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Washington County faces tough balance of growth, geologic hazards

Published April 1, 2014 10:09 am

Development vs. geology • Report details hazards after falling boulder killed two.
This is an archived article that was published on sltrib.com in 2014, and information in the article may be outdated. It is provided only for personal research purposes and may not be reprinted.

With geologic hazards along State Road 9 clearly mapped in a new report and a population expanding sixfold in the corridor by 2035, community leaders face tough decisions about development in their scenic, but often dangerous, landscape.

The same natural forces that make this slice of Washington County so beautiful also endanger residents with tumbling rocks and rushing water.

A 2,700-ton boulder crashed down, killing two people, in Rockville in December. The town, along with La Verkin, Virgin and Springdale asked the Utah Geological Survey to identify other risky areas.

"We recognized there are some inherent geological hazards from living in the Zion Canyon corridor," said Tom Dansie, director of community development in Springdale, which borders Zion National Park. "We want to be better prepared to direct new growth and development in a way that those hazards can be minimized."

The report includes nine maps illustrating areas in Washington County where flooding and debris flows, rock fall, landslides, vulnerable soils and rocks, erosion and wind-blown sand could have an impact.

"We hope local officials will use the report as a planning tool to guide future development and that the hazardous areas can be avoided," said Tyler Knudsen, a project geologist with the Utah Geological Survey in Cedar City.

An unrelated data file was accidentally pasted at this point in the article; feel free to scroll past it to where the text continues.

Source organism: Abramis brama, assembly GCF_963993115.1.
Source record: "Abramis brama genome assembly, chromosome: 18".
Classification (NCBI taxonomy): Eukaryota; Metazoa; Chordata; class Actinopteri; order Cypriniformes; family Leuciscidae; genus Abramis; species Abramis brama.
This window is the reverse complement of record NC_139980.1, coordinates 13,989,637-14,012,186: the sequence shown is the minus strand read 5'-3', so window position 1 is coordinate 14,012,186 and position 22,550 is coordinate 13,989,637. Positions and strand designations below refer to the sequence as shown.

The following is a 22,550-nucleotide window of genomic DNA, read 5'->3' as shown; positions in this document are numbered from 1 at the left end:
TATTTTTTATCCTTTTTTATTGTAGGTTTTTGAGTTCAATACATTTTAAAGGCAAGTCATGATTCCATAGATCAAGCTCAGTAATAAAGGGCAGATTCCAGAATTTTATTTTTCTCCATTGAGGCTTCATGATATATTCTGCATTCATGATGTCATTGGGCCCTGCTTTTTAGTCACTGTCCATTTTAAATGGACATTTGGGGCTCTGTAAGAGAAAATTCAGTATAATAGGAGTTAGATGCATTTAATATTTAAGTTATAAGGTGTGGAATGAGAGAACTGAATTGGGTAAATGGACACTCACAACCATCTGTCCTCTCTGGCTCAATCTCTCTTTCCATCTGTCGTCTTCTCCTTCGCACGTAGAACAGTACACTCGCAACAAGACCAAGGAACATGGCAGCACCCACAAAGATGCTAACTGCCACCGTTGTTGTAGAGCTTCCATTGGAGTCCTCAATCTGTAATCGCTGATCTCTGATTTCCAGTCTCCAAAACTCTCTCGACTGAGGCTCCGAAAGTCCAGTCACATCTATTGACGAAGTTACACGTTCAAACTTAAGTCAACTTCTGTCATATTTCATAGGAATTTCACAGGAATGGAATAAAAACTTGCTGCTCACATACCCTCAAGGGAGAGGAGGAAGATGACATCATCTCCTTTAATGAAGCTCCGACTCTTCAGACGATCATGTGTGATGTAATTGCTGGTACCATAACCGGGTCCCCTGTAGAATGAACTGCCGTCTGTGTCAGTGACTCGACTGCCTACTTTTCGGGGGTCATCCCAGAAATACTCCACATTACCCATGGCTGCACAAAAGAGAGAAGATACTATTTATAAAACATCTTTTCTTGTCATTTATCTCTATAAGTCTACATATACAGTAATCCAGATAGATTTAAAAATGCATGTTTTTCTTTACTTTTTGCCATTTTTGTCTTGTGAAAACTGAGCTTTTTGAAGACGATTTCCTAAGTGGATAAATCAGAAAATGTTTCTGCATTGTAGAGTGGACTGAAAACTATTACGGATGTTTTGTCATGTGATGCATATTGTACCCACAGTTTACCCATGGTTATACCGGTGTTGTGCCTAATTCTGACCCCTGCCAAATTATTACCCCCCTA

In some cases, mitigation techniques can deflect or stop falling rocks, he said, but in others, houses should not be built at all.

As for the deadly 2,700-ton boulder, "no form of mitigation would have stopped a rock that size or even half that size," said Knudsen, who wrote the report with colleague William Lund.

"In many cases it would have been better if houses were not built at all," he said. "It would be nice if some homes were retired or relocated from some of the highest hazard areas, but that can be a tough thing to do."

He added, "You will always have a part of the population that will accept that risk and continue to live in the homes. They need to understand the serious risk and sometimes fatal consequences."

Elected officials will debate solutions from possibly requiring mitigation and to limiting new development, Dansie predicts. "For sale" signs on lots and homes dot the area near the destroyed Rockville home.

In addition to threatening homes and businesses, geologic issues on State Route 9 are a concern because of the more than 2.5 million annual visitors who use the road to reach Zion National Park.

The four communities along the State Route 9 corridor have seen significant development in recent years and more is expected.

According to the report, the U.S. census showed a population of 4,480 between the four cities in 2000 with projected growth to 27,890 in 2035.

Dansie said a "build out" scenario in Springdale shows a potential for the current population of 550 residents to triple.

"We have that potential for that growth," he said. "But whether or not we go there remains to be seen."

Springdale already has the Utah Geological Survey report on its website and is working on ordinances regarding geologic hazards.

"Some of the hazards are fairly obvious like rockfall," Dansie said. "Others are not so obvious, like collapsible soils. We want to help people in our community understand all the risks."

brettp@sltrib.com

Twitter: @BrettPrettyman —

See the maps

The report from the Utah Geological Survey includes nine maps. Development planners also can buy a DVD that lets them create specialized reports for specific locations. The maps can be accessed here.